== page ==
Monday, June 30, 2008

Upset at the Juicebox

Well whuddya know? The Astros actually managed to beat the Red Sox 11-10 on Saturday night. It was a great game that went right down to the wire and the most runs I’ve ever seen the Astros score in person. They even managed to eke out a win on Sunday, taking the series 2-1. Not bad for a team that was fighting to stay out of last place.

We were somewhat lucky to make it to Saturday’s game. About 30 minutes after we left Austin on Friday, Kate realized we’d forgotten the tickets. This wasn’t a particularly happy realization, but at least it came before we strode up to Minute Maid Park.

Then it was my turn. Kate and I got together with her cousins after the game to close down a Pappadeaux Seafood on Richmond and I managed to leave my credit card there. I discovered this Sunday afternoon as I was preparing to gas up the car for the trip back to Austin.

Fortunately, the restaurant had my card and we didn’t have to go too far out of the way to retrieve it. Unfortunately, in my initial panic at seeing the card missing from my wallet, I left the gas station without screwing my gas cap back on.

My dad returned to the gas station that night to look for the lost cap, but his search was unsuccessful. He presumes the cap slid off the trunk of my car as I turned onto Westheimer and was washed into the storm sewer by a torrential downpour that hit shortly after we left. Replacement cost: $23.19.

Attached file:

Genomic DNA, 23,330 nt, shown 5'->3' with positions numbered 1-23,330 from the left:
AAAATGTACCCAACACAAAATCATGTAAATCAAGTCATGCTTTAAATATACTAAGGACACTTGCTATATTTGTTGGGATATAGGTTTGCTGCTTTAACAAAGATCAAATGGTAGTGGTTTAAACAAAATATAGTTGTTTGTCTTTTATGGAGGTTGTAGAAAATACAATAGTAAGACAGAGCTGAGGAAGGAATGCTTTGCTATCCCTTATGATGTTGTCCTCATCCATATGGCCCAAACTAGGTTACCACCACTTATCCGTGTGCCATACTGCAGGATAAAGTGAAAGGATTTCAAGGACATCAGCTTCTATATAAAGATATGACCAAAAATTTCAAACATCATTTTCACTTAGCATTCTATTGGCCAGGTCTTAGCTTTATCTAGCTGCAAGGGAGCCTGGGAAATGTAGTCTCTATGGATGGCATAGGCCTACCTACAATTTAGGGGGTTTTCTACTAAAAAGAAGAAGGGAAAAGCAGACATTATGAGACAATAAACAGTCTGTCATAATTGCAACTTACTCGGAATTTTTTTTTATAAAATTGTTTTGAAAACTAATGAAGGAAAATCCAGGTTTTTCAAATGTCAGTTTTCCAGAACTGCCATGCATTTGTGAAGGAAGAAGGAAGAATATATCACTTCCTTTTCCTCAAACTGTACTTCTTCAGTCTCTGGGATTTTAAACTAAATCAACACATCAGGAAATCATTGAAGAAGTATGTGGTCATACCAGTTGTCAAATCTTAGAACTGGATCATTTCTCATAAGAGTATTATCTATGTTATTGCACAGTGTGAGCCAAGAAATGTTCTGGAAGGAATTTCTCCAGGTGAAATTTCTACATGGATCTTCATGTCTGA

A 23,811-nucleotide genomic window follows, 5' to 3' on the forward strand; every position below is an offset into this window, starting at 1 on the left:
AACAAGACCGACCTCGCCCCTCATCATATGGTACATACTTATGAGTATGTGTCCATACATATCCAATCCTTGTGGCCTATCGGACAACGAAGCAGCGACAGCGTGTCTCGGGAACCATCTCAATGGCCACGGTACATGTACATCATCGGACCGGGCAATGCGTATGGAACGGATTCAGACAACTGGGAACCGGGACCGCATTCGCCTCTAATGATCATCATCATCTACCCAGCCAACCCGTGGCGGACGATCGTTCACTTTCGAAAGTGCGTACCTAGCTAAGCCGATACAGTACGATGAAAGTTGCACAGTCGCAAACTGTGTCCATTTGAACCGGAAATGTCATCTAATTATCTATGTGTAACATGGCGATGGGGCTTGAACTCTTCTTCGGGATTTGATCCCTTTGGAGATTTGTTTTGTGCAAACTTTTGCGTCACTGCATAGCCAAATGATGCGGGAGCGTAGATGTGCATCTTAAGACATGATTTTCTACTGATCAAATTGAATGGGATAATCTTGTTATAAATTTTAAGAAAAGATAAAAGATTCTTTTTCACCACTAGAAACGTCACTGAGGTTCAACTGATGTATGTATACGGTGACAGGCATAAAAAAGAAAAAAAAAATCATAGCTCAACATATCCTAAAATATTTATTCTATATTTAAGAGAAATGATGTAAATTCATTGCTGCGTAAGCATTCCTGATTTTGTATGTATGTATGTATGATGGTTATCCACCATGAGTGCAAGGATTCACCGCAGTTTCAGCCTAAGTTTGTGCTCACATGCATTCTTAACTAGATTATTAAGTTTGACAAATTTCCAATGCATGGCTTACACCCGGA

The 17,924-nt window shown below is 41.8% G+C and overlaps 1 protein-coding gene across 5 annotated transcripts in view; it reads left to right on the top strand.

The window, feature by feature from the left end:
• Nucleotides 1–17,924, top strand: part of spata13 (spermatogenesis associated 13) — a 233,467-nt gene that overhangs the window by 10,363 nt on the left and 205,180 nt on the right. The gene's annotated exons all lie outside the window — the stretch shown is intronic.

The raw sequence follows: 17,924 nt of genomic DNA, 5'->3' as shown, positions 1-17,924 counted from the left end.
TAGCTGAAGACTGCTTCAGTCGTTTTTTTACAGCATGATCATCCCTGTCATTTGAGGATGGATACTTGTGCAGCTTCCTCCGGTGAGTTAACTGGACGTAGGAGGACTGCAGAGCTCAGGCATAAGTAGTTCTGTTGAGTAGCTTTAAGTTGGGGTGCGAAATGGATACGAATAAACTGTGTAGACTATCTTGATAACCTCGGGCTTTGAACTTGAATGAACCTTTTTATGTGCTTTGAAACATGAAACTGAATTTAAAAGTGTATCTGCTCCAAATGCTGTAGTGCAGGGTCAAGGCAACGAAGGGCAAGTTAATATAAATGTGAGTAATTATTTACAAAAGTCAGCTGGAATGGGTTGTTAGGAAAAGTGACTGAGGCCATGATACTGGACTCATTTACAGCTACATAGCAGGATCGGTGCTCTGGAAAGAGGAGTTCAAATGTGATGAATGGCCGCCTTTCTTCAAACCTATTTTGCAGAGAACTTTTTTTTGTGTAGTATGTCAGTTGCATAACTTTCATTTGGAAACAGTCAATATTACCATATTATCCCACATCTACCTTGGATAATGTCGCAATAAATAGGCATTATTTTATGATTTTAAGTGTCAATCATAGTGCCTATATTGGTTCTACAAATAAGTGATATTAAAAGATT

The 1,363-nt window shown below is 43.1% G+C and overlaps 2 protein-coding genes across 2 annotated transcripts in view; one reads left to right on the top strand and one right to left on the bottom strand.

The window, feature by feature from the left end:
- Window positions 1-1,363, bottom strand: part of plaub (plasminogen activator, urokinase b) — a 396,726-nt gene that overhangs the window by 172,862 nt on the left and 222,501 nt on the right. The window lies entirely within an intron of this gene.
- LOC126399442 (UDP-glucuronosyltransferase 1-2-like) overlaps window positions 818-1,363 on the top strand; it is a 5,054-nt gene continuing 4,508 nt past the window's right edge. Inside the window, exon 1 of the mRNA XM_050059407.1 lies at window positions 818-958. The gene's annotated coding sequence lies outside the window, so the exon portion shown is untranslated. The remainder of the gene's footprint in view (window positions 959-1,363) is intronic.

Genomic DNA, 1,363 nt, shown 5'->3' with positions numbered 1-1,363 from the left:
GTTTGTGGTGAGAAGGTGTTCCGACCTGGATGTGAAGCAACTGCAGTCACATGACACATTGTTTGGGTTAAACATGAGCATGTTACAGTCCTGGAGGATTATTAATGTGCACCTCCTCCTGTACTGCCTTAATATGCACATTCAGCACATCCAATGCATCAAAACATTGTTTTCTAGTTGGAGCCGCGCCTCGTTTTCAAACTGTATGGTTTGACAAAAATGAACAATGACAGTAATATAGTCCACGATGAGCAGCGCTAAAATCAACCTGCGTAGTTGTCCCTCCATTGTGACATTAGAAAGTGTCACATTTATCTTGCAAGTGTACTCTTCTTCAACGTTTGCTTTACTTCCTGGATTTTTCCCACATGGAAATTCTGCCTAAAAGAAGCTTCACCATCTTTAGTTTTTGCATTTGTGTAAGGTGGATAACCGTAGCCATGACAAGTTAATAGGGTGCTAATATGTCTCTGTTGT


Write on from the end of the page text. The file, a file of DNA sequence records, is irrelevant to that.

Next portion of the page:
I suppose I should also feel guilty about what this means for the environment, but if I had to lose a gas cap down a sewer, better to have it happen in Houston than near some organic farm where shapely strawberries are grown for NPR listeners.

Thursday, June 26, 2008

Them's our Lastros

Thanks to my dad, Kate and I are going to see the Boston Red Sox play the Astros in Houston this weekend.

With the defending World Series champion Red Sox in first place in the AL East and the ‘Stros in next to last place in the NL Central, it probably won’t be too pretty. When you can’t beat the Texas Rangers, the last thing you need is the Red Sox coming to town. Unless you're Astros owner Drayton McLane, who's making a killing by charging premium prices for single game tickets to both the Red Sox and Yankees series at Minute Maid Park.

Kate is already ribbing me about how poorly the Astros are doing this year, and now one of their pitchers has been suspended indefinitely for grabbing the GM by the neck and throwing him to the floor in the club dining room. I’m hoping this lurid little donnybrook will serve as a cathartic catalyst for the Astros, much like “Babygate” did for the 1993 Houston Oilers until they were inevitably beaten by the Joe Montana-led Kansas City Chiefs in the divisional playoffs.

I wouldn’t bet falling American currency on it, though.

Tuesday, June 24, 2008

What's good about bad restaurants?

I’ve always had a thing about eating in bad restaurants. Over the years, I’ve dragged friends and family alike to justifiably-defunct chain establishments like Sambo’s, Steak ‘N Egg Kitchen and Toddle House with gleeful abandon, not to mention downright creepy local restaurants with water-stained drop ceilings and vinyl booths covered in duct tape.

When some well-meaning soul tries to point me toward an alternative with better food, more attentive service and nicer surroundings, I’ll often insist on mediocrity even when I have no rational defense for it. I’ve never been able to explain why this is, but Salon TV columnist Heather Havrilesky comes pretty close. In setting up what is ostensibly a review of “Flipping Out” and “Weeds,” Havrilesky describes why she continues to patronize a bad local coffee shop instead of a superior corporate place nearby.